lunes, 9 de noviembre de 2009

man date: %C: century; like %Y, except omit last two digits (e.g., 20)?

Oh, really? The only problem that I find in that statement is that it would be correct on the very last year of a century. I mean We are in 2009 and our century is the 21st, right?
Well, let's see what date says about our century:

$ date +%C

Lovely! What about in 1999?

$ date -d 19990303 +%C

So in 1999 being the 19th century, the closest thing I was to using a computer was an abacus (considering I was a windows user at the time we can agree I was actually using something next to an abacus).

And what about the last year of the 20th century?

$ date -d 20000303 +%C

Only then the definition provided by 'man date' does match the actual century for a certain year. And before people start complaining about 2000 being the first year of the 21st century instead of the last of the 20th century:
The year 0 doesn't exist in our calendar. Remember the gregorian calendar is roman based and romans didn't know the concept of 0, therefore no year 0. Theoretically speaking, from Dec 31st 1 BC, you'd have jumped into
Jan 1st 1 AD. If the first year of the first century is 1 AD and the last is 100, the first year of the second century is 101, the first year of the 20th century would be 1901 and the last would be 2000 and the first of the 21st century would be 2001 and so on. I used to discuss about this very same point with my Music History professor at the Conservatory in Maracaibo and we'd get into all kinds of philosophical questions about when it was 0, the limit between year
1 BC, 1 AD and so on and we'd never get to a point. My best wishes for my dear professor Osvaldo Nolé, by the way.

More info:

5 comentarios:

  1. You must have missed the part of the date man page that said that the century was 0-based not 1-based. Hence when it returns 20, it is really 21.

    Hehe, just kidding! (:

  2. I've heard that "no zero" argument before. The thing is, it doesn't make any sense.

    The Gregorian calendar was adopted in 1582 (by Pope Gregory XIII--hence the name), which means there very much WAS a concept of 0 when the calendar was created.

    You could argue the "no zero" thing about the Julian calendar, I suppose, but that would be pretty academic, as we don't use it.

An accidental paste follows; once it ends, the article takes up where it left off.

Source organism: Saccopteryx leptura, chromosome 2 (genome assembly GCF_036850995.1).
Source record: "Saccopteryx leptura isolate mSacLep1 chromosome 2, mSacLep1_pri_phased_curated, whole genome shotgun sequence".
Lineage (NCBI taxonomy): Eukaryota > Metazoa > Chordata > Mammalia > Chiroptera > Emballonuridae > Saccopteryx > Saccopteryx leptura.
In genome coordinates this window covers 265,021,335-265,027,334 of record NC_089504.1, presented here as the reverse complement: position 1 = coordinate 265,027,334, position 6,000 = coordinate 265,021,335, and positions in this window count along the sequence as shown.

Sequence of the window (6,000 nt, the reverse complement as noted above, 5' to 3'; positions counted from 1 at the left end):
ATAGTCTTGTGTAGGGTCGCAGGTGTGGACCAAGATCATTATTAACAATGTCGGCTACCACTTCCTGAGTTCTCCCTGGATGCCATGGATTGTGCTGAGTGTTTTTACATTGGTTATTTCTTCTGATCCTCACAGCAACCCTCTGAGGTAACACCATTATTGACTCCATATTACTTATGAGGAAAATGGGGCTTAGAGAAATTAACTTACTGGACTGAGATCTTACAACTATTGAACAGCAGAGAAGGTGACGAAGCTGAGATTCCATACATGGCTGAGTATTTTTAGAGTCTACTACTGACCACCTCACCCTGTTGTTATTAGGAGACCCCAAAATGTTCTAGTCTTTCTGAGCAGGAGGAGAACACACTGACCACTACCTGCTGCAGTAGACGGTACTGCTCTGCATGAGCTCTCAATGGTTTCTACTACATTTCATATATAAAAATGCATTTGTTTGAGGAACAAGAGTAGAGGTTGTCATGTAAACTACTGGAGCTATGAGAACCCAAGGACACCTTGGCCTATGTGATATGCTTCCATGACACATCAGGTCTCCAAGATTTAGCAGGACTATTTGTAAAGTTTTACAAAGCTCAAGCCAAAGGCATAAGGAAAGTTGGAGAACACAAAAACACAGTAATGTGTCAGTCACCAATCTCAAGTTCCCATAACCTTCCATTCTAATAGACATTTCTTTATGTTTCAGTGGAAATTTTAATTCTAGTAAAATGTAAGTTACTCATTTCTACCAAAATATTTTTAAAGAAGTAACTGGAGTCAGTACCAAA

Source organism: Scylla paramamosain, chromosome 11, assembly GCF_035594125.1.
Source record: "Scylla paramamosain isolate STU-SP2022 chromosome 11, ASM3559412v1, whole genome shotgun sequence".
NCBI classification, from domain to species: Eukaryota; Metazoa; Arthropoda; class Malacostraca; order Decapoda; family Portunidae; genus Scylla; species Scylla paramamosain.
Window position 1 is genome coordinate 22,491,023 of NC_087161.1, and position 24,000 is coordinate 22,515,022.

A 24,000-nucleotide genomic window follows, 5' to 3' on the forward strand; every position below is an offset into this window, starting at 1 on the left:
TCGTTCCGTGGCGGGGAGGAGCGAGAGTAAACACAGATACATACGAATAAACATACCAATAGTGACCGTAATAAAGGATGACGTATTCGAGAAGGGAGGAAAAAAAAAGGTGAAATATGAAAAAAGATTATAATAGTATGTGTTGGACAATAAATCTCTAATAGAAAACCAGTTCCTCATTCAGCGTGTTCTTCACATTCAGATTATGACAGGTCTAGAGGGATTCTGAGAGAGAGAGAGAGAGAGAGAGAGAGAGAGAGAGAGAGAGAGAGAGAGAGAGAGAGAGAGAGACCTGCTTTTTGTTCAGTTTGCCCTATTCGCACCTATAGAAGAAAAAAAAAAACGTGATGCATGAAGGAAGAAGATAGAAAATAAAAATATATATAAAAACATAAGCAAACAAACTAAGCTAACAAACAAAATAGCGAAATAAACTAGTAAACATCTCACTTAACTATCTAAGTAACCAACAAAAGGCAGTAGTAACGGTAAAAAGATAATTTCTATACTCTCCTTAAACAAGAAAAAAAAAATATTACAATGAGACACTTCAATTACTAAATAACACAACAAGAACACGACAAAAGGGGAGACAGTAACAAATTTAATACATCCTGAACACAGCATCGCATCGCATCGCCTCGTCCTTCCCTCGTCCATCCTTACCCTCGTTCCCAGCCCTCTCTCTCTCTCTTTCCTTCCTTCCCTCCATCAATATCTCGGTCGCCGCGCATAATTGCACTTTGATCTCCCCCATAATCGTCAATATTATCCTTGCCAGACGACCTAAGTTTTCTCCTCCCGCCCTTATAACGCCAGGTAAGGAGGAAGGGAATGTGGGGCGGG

Note that I'm not expressing an opinion about what dates comprise which century. Just that the reasoning you're parroting is ridiculous.

  3. @openid: The thing is that the gregorian calendar is basically an _adjustment_ on the julian calendar to create the 400-year cycle for leap years. Had they decided to use year 0 at that time, they would have had to go a whole year back (in numbering) instead of skipping 10 days in their calendar at the time.

    The fact remains: There's no year 0 in the gregorian calendar. It doesn't matter if we like the idea or not or if we consider it silly or not. It's just what it is.

  4. I don't understand your problem. This is working exactly as specified. What you're trying to do is map the number of centuries since 1 B.C. with the 4 digit year. +%C is not doing this. What +%C is doing is giving you the the first two digits of the four digit year, which are called the century marker.

    Think of it this way: In 1999, we are in millenium 1, century 9, decade 9 and yaer 9, or you can say "century 19, decade 9 year 9.

    This was also done on blank checks. Remember filling out the last two digits of the year on your checks? You would have something like:

    Date: ___________ 19__

    Isn't that 19 the cuntury marker? It's not saying we're in the 19th century. It's saying that "we've filled out century 19 for you, you fill out the decade and year."

    That's all this is doing. If you want to count the number of centuries from 1 B.C., then add a one to that number, as this date formaat is not doing what you want think it is.

  5. @Aaron: That explanation could make it... but I think it should be clarified on the man page.

    Also, what I think I _should_ get is not fixed by just adding one to the output of +%C, cause that would _break_ the last year of the century.

    In a few words: The man page should be a little more verbose about what +%C would do (IMnsHO).